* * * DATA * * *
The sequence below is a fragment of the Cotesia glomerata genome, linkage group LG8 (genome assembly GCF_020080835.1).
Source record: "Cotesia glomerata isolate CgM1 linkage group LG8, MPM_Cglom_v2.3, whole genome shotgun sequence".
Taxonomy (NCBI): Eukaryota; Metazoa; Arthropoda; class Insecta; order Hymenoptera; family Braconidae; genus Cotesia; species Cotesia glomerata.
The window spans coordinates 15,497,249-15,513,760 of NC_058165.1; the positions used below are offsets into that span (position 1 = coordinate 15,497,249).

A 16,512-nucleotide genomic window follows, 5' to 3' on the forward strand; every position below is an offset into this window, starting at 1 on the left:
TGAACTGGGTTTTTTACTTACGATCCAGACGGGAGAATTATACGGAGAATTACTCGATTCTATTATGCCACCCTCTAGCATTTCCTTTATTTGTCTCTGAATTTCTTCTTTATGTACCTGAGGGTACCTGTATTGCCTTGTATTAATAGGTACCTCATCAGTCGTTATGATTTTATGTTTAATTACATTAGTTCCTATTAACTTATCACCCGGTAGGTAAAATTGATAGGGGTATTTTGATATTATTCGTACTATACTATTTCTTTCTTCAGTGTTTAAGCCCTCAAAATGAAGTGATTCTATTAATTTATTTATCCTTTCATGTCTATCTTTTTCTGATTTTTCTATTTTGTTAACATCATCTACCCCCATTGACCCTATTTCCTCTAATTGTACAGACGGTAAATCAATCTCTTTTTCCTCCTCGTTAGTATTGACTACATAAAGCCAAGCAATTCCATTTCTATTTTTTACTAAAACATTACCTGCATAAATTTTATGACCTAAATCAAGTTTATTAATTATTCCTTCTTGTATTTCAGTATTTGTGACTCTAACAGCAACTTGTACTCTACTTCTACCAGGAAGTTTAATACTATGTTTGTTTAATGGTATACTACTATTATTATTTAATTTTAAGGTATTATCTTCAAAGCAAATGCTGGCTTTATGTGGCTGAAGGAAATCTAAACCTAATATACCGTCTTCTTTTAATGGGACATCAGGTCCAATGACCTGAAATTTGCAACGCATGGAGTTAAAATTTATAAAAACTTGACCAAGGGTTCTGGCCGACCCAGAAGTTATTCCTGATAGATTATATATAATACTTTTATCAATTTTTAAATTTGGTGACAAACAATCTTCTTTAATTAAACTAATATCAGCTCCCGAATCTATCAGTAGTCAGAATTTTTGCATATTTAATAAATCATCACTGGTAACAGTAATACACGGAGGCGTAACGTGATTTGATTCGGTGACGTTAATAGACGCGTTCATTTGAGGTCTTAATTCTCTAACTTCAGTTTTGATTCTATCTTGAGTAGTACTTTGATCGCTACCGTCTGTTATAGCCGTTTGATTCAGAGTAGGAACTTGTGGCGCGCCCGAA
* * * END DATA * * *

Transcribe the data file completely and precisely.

The sequence below is a fragment of the Cotesia glomerata genome, linkage group LG8 (genome assembly GCF_020080835.1).
Source record: "Cotesia glomerata isolate CgM1 linkage group LG8, MPM_Cglom_v2.3, whole genome shotgun sequence".
Taxonomy (NCBI): Eukaryota; Metazoa; Arthropoda; class Insecta; order Hymenoptera; family Braconidae; genus Cotesia; species Cotesia glomerata.
The window spans coordinates 15,497,249-15,513,760 of NC_058165.1; the positions used below are offsets into that span (position 1 = coordinate 15,497,249).

A 16,512-nucleotide genomic window follows, 5' to 3' on the forward strand; every position below is an offset into this window, starting at 1 on the left:
TGAACTGGGTTTTTTACTTACGATCCAGACGGGAGAATTATACGGAGAATTACTCGATTCTATTATGCCACCCTCTAGCATTTCCTTTATTTGTCTCTGAATTTCTTCTTTATGTACCTGAGGGTACCTGTATTGCCTTGTATTAATAGGTACCTCATCAGTCGTTATGATTTTATGTTTAATTACATTAGTTCCTATTAACTTATCACCCGGTAGGTAAAATTGATAGGGGTATTTTGATATTATTCGTACTATACTATTTCTTTCTTCAGTGTTTAAGCCCTCAAAATGAAGTGATTCTATTAATTTATTTATCCTTTCATGTCTATCTTTTTCTGATTTTTCTATTTTGTTAACATCATCTACCCCCATTGACCCTATTTCCTCTAATTGTACAGACGGTAAATCAATCTCTTTTTCCTCCTCGTTAGTATTGACTACATAAAGCCAAGCAATTCCATTTCTATTTTTTACTAAAACATTACCTGCATAAATTTTATGACCTAAATCAAGTTTATTAATTATTCCTTCTTGTATTTCAGTATTTGTGACTCTAACAGCAACTTGTACTCTACTTCTACCAGGAAGTTTAATACTATGTTTGTTTAATGGTATACTACTATTATTATTTAATTTTAAGGTATTATCTTCAAAGCAAATGCTGGCTTTATGTGGCTGAAGGAAATCTAAACCTAATATACCGTCTTCTTTTAATGGGACATCAGGTCCAATGACCTGAAATTTGCAACGCATGGAGTTAAAATTTATAAAAACTTGACCAAGGGTTCTGGCCGACCCAGAAGTTATTCCTGATAGATTATATATAATACTTTTATCAATTTTTAAATTTGGTGACAAACAATCTTCTTTAATTAAACTAATATCAGCTCCCGAATCTATCAGTAGTCAGAATTTTTGCATATTTAATAAATCATCACTGGTAACAGTAATACACGGAGGCGTAACGTGATTTGATTCGGTGACGTTAATAGACGCGTTCATTTGAGGTCTTAATTCTCTAACTTCAGTTTTGATTCTATCTTGAGTAGTACTTTGATCGCTACCGTCTGTTATAGCCGTTTGATTCAGAGTAGGAACTTGTGGCGCGCCCGAA